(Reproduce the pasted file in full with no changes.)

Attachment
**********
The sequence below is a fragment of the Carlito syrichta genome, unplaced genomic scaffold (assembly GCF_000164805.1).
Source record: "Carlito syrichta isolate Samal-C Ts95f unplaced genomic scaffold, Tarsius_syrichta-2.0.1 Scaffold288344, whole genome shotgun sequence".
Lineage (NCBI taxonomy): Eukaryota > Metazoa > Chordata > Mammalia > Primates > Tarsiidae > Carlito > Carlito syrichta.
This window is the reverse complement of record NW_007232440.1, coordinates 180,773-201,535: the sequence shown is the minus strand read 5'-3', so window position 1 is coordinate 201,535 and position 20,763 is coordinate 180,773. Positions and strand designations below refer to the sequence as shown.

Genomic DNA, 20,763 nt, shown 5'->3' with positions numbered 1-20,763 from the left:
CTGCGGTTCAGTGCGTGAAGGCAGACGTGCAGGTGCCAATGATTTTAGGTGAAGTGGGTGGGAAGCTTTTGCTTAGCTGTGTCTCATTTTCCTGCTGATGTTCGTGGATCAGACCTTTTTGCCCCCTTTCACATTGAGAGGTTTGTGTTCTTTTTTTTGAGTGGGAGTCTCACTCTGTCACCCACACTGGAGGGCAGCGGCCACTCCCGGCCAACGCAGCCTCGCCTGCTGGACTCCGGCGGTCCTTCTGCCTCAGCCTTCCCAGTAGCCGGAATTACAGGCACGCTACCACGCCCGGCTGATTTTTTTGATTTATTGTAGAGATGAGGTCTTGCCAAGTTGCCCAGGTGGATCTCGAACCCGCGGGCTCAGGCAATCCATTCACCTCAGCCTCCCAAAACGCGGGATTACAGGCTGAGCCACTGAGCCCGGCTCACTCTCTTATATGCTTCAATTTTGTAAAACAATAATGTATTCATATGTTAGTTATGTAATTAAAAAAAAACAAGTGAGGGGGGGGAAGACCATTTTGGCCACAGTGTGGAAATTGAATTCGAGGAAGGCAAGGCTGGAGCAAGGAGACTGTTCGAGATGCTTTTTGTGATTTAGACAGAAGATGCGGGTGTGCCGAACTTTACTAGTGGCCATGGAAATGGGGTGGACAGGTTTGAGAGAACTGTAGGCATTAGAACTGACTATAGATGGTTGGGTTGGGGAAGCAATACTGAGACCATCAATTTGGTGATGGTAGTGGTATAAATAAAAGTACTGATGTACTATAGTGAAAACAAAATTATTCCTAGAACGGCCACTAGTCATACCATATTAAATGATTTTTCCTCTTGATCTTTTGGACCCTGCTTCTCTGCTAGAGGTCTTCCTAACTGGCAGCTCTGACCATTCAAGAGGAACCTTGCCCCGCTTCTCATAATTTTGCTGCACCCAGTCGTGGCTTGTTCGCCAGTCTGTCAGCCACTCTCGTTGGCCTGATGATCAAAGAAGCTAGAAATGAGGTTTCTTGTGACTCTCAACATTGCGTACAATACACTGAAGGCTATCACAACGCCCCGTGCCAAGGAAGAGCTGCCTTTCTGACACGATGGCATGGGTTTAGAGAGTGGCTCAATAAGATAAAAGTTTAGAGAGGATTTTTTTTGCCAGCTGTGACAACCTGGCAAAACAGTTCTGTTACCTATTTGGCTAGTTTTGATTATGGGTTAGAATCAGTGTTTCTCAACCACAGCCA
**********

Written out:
The sequence below is a fragment of the Carlito syrichta genome, unplaced genomic scaffold (assembly GCF_000164805.1).
Source record: "Carlito syrichta isolate Samal-C Ts95f unplaced genomic scaffold, Tarsius_syrichta-2.0.1 Scaffold288344, whole genome shotgun sequence".
Lineage (NCBI taxonomy): Eukaryota > Metazoa > Chordata > Mammalia > Primates > Tarsiidae > Carlito > Carlito syrichta.
This window is the reverse complement of record NW_007232440.1, coordinates 180,773-201,535: the sequence shown is the minus strand read 5'-3', so window position 1 is coordinate 201,535 and position 20,763 is coordinate 180,773. Positions and strand designations below refer to the sequence as shown.

Genomic DNA, 20,763 nt, shown 5'->3' with positions numbered 1-20,763 from the left:
CTGCGGTTCAGTGCGTGAAGGCAGACGTGCAGGTGCCAATGATTTTAGGTGAAGTGGGTGGGAAGCTTTTGCTTAGCTGTGTCTCATTTTCCTGCTGATGTTCGTGGATCAGACCTTTTTGCCCCCTTTCACATTGAGAGGTTTGTGTTCTTTTTTTTGAGTGGGAGTCTCACTCTGTCACCCACACTGGAGGGCAGCGGCCACTCCCGGCCAACGCAGCCTCGCCTGCTGGACTCCGGCGGTCCTTCTGCCTCAGCCTTCCCAGTAGCCGGAATTACAGGCACGCTACCACGCCCGGCTGATTTTTTTGATTTATTGTAGAGATGAGGTCTTGCCAAGTTGCCCAGGTGGATCTCGAACCCGCGGGCTCAGGCAATCCATTCACCTCAGCCTCCCAAAACGCGGGATTACAGGCTGAGCCACTGAGCCCGGCTCACTCTCTTATATGCTTCAATTTTGTAAAACAATAATGTATTCATATGTTAGTTATGTAATTAAAAAAAAACAAGTGAGGGGGGGGAAGACCATTTTGGCCACAGTGTGGAAATTGAATTCGAGGAAGGCAAGGCTGGAGCAAGGAGACTGTTCGAGATGCTTTTTGTGATTTAGACAGAAGATGCGGGTGTGCCGAACTTTACTAGTGGCCATGGAAATGGGGTGGACAGGTTTGAGAGAACTGTAGGCATTAGAACTGACTATAGATGGTTGGGTTGGGGAAGCAATACTGAGACCATCAATTTGGTGATGGTAGTGGTATAAATAAAAGTACTGATGTACTATAGTGAAAACAAAATTATTCCTAGAACGGCCACTAGTCATACCATATTAAATGATTTTTCCTCTTGATCTTTTGGACCCTGCTTCTCTGCTAGAGGTCTTCCTAACTGGCAGCTCTGACCATTCAAGAGGAACCTTGCCCCGCTTCTCATAATTTTGCTGCACCCAGTCGTGGCTTGTTCGCCAGTCTGTCAGCCACTCTCGTTGGCCTGATGATCAAAGAAGCTAGAAATGAGGTTTCTTGTGACTCTCAACATTGCGTACAATACACTGAAGGCTATCACAACGCCCCGTGCCAAGGAAGAGCTGCCTTTCTGACACGATGGCATGGGTTTAGAGAGTGGCTCAATAAGATAAAAGTTTAGAGAGGATTTTTTTTGCCAGCTGTGACAACCTGGCAAAACAGTTCTGTTACCTATTTGGCTAGTTTTGATTATGGGTTAGAATCAGTGTTTCTCAACCACAGCCA